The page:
Ethics and the Tyranny of Narrative

Authored by: Clive Baldwin

The Routledge International Handbook on Narrative and Life History

Print publication date:  October  2016
Online publication date:  October  2016

Print ISBN: 9781138784291
eBook ISBN: 9781315768199
Adobe ISBN: 9781317665717

10.4324/9781315768199.ch41

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Abstract

In 1828 a young man, Kaspar Hauser, was left standing in the Unschlitt Square of Nürnburg, with an unsigned letter addressed to Cavalry Captain Wessenig in hand:

I am sending you a boy, Captain, who wishes to become a soldier and serve his king faithfully. The boy was brought to me in 1815; one winter night he was suddenly found lying at my door. I have children myself, am poor, I can hardly make both ends meet; he’s a foundling and I have not been able to ascertain his mother. I have never let him stir out of the house, no one knows about him; he does not know the name of my house, nor does he know the village. You may ask him but he won’t be able to tell you for he’s not yet able to talk decently. If he had parents – which he hasn’t – he might have entered a decent calling; you need only show him anything and he will be able to do it at once. I took him out of the house in the middle of the night and he has no money about him, so if you do not want to keep him you will have to kill him and hang him up the chimney.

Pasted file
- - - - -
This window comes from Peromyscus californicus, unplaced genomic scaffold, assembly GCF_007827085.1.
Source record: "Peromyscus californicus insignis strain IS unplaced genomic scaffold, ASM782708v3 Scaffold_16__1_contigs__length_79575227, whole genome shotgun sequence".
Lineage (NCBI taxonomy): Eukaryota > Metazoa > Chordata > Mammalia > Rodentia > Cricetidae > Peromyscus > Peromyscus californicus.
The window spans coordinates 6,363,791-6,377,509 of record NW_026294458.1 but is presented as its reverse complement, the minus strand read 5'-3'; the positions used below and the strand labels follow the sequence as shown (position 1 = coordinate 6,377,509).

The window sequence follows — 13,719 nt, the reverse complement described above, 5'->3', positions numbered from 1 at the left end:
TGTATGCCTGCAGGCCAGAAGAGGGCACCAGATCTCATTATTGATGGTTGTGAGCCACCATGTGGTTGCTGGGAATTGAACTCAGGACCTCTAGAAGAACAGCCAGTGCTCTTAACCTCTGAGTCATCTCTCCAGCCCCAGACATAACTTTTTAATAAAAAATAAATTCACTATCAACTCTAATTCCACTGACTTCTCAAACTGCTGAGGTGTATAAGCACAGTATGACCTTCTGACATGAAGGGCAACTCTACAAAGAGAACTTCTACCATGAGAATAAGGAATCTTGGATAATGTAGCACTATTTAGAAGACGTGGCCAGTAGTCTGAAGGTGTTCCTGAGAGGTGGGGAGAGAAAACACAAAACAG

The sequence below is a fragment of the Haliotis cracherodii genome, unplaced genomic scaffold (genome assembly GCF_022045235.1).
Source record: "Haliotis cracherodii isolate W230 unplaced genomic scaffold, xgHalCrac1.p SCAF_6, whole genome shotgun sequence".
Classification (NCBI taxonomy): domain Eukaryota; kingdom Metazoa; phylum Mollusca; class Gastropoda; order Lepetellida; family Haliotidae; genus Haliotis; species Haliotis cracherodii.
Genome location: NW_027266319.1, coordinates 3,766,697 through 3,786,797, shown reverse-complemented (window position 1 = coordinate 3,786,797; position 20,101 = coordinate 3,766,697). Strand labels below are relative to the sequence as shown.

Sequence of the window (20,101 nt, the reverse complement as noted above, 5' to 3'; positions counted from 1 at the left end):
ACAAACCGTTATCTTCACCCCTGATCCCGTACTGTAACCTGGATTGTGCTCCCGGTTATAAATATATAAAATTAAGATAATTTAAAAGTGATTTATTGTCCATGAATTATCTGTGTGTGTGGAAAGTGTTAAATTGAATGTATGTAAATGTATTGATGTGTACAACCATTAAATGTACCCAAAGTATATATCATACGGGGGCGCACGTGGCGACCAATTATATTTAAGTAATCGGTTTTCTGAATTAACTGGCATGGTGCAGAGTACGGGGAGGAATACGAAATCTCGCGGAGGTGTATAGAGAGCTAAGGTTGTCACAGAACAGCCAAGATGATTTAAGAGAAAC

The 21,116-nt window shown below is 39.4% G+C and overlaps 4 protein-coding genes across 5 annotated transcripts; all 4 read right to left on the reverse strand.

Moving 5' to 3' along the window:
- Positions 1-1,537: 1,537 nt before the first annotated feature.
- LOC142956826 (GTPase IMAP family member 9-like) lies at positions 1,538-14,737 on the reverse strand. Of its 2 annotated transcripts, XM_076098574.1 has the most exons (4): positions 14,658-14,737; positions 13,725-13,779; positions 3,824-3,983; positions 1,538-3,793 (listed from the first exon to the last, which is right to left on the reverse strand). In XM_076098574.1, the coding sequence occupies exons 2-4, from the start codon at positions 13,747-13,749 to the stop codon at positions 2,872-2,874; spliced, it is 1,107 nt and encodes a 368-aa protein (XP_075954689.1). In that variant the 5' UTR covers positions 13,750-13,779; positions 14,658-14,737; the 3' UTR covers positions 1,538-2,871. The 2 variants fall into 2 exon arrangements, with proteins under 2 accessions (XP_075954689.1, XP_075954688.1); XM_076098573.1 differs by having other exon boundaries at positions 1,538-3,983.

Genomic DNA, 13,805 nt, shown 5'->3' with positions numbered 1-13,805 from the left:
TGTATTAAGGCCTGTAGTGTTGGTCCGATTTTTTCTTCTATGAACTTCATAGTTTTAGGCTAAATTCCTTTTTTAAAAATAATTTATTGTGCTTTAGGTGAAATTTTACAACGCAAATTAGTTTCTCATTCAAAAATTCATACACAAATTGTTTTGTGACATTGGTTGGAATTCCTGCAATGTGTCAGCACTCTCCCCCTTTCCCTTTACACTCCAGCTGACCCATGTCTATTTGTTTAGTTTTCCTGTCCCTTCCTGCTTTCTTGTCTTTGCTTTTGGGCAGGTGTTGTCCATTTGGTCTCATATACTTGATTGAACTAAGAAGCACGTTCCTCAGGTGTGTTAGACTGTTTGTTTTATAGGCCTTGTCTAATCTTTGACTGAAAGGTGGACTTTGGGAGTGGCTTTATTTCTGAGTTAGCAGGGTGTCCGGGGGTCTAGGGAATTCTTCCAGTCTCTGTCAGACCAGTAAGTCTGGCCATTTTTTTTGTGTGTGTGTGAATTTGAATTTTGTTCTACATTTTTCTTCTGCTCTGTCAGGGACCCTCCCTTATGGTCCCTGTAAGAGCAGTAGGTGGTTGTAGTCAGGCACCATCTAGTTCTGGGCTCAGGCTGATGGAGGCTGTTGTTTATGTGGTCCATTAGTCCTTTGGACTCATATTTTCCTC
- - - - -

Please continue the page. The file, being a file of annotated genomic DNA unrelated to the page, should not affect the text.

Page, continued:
(Wasserman, 1985, p. 36)

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